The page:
After a record 24 teachers perished from the coronavirus (COVID-19), teachers’ trade unions are pleading with relevant authorities to intervene and temporarily close schools .
The trade unions explained that teachers are at high risk of contracting the virus, as they teach many students. The unions maintained that the temporary closure of schools should be done as the roll-out plan of the COVID-19 vaccine jabs is being performed, adding that teachers should be given priority during the vaccination.
According to a memorandum of agreement signed by both the Botswana Sectors of Educators Trade Union secretary-general, Tobokani Rari and Botswana Teachers Union secretary-general, Agang Gabana, their findings revealed that teachers’ deaths surpass any of the other frontline workers.
“COVID-19 related deaths in the teaching sector, according to the analysis, far surpass any such deaths in any sector of the Frontline Workers as we lost about 24 teachers within two weeks,” read the statement. The memorandum further noted that failure to close schools would result in the community spread of the virus. The unions felt that the COVID-19 task team has not committed to prioritising teachers.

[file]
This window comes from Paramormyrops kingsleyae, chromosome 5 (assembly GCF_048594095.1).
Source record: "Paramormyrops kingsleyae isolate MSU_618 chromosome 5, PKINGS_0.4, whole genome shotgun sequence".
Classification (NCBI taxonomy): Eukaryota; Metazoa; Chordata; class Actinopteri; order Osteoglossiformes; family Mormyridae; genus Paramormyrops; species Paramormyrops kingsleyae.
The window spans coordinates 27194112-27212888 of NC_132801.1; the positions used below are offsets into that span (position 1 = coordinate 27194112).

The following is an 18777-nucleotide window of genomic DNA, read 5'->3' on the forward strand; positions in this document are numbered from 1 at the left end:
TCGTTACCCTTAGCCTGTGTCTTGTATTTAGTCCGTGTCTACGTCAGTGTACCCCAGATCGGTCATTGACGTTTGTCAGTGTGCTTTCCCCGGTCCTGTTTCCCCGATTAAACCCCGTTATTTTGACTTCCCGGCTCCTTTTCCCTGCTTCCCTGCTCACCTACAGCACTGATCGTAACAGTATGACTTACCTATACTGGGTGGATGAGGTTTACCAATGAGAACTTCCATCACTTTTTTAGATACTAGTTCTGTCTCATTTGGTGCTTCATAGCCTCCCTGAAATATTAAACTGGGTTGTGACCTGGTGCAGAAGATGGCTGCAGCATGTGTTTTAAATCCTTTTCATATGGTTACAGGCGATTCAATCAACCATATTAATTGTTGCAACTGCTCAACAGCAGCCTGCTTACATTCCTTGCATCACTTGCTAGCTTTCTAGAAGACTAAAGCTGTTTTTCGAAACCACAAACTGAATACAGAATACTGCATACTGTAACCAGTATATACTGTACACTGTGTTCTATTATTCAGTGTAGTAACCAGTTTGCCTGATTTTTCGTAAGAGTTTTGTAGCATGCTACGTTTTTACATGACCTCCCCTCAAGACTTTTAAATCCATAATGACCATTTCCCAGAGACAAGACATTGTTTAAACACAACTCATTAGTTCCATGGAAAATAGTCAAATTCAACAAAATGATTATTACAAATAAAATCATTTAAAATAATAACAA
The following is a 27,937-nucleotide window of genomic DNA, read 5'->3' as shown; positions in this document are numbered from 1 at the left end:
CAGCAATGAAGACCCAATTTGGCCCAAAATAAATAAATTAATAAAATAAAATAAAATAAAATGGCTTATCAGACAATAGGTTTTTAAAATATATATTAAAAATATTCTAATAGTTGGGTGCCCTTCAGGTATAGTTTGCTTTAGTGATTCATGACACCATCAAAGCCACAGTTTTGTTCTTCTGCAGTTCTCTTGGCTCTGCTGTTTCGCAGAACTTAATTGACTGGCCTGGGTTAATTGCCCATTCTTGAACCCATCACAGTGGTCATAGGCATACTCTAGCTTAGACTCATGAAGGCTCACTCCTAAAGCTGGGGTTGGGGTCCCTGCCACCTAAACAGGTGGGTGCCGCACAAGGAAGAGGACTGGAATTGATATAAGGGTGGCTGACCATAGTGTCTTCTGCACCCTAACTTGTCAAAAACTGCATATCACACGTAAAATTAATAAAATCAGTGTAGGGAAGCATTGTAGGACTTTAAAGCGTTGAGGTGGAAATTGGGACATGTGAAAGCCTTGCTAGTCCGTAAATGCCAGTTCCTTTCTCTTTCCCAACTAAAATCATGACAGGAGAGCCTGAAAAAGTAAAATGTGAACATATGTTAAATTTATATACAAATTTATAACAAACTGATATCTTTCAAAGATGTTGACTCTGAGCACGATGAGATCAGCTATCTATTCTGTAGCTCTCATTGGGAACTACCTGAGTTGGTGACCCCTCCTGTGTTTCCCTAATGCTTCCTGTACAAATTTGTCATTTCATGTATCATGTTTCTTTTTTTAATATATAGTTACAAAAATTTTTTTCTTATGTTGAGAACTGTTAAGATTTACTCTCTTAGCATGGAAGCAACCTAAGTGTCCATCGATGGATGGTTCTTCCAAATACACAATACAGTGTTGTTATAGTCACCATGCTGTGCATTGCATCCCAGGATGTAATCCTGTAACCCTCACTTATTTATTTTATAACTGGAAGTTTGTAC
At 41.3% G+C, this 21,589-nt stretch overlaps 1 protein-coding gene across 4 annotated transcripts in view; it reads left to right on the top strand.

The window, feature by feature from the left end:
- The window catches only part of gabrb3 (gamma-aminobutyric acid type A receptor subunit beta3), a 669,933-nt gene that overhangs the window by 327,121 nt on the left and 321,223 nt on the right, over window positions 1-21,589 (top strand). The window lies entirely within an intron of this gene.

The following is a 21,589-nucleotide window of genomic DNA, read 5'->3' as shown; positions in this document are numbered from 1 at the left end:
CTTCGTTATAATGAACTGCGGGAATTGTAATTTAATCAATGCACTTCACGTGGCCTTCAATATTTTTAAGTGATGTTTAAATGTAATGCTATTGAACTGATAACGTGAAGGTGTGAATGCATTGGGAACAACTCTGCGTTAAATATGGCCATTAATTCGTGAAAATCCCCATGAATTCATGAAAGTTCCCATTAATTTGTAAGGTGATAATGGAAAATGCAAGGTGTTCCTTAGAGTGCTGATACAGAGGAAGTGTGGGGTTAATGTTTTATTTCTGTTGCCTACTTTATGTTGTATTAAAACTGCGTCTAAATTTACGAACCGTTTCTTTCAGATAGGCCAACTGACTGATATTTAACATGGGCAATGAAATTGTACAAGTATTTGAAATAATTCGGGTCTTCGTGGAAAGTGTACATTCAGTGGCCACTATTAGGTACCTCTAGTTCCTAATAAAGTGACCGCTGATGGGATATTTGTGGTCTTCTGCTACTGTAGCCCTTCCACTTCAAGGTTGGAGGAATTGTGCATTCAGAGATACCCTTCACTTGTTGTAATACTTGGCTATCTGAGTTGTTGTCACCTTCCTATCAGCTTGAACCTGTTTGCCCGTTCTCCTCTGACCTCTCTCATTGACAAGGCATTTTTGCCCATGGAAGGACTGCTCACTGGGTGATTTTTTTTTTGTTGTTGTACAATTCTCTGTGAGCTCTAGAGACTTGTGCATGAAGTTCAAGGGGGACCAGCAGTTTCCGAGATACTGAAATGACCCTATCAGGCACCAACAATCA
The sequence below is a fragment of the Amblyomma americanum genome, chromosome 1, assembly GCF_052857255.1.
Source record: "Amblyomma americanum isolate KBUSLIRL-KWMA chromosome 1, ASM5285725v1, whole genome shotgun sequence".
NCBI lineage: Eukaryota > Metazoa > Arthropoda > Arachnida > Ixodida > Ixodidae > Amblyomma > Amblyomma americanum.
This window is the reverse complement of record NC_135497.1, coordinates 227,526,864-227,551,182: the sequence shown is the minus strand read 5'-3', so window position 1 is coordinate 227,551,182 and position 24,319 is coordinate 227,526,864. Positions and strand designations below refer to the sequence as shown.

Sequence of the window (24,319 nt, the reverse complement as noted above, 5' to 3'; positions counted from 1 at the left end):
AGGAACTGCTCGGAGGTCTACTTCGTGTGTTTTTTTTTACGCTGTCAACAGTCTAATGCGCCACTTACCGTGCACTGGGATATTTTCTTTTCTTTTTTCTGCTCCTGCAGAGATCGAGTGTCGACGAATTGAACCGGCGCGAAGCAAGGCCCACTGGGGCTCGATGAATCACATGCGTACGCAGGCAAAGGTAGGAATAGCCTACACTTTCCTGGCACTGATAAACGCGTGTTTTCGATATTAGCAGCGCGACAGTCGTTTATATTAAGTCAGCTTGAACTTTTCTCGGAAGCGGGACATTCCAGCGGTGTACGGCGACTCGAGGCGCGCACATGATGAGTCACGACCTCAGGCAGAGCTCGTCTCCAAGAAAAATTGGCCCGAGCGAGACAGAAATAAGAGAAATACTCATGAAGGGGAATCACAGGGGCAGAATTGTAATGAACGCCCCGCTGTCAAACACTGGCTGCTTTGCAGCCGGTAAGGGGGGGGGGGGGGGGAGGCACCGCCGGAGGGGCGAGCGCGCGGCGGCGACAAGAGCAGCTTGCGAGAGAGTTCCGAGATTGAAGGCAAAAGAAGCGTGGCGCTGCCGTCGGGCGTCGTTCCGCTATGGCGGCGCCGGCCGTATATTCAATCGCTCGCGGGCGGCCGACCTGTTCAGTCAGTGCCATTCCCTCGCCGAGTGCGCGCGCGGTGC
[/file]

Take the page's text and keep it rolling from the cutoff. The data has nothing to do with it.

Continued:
“On the issue of prioritising teachers in the roll-out plan of the COVID-19 vaccine, the National COVID-19 task team could not commit itself, indicating that the prioritisation would be done taking into consideration some various factors.
The COVID-19 National Task Team representatives, however, indicated that the views raised by the unions would be considered,” read the statement.
The trade unions further proposed that given the escalating rate of positive cases in schools and the consequent deaths, enrolment of Form Fours should be delayed pending the roll-out of the vaccine.
However, the Ministry of Basic Education’s
The union parties agreed to suspend physical meetings (accounting for results) and holding of school assemblies. This they felt was a way of complying with the COVID-19 protocols and the response to the current rate of infections and deaths.
The trade unions further noted that it has come to their attention that some schools are now breaching what was agreed that class sizes should not exceed 30 students. They added that in some instances, the one-metre social distancing rule was being compromised.
Also, the parties agreed that this is a clear violation of the protocols and should be rectified forthwith.
“For instance, students who come to school during the morning session would be kept in school and would be found by those who come in the afternoon.
This congests school environments and would cause crowding and compromises social distancing.
Parties agreed that this violates the agreed standards and protocols and should be halted with immediate effect,” the statement read.
The Monitor has been reliably informed that the MoBE and teachers trade unions had agreed to temporarily close schools, but the decision was overturned by the COVID-19 Presidential Task Force.
The task force is said to be of the view that if schools are closed, students in boarding schools will be released to go home, thus possibly taking the virus into their communities.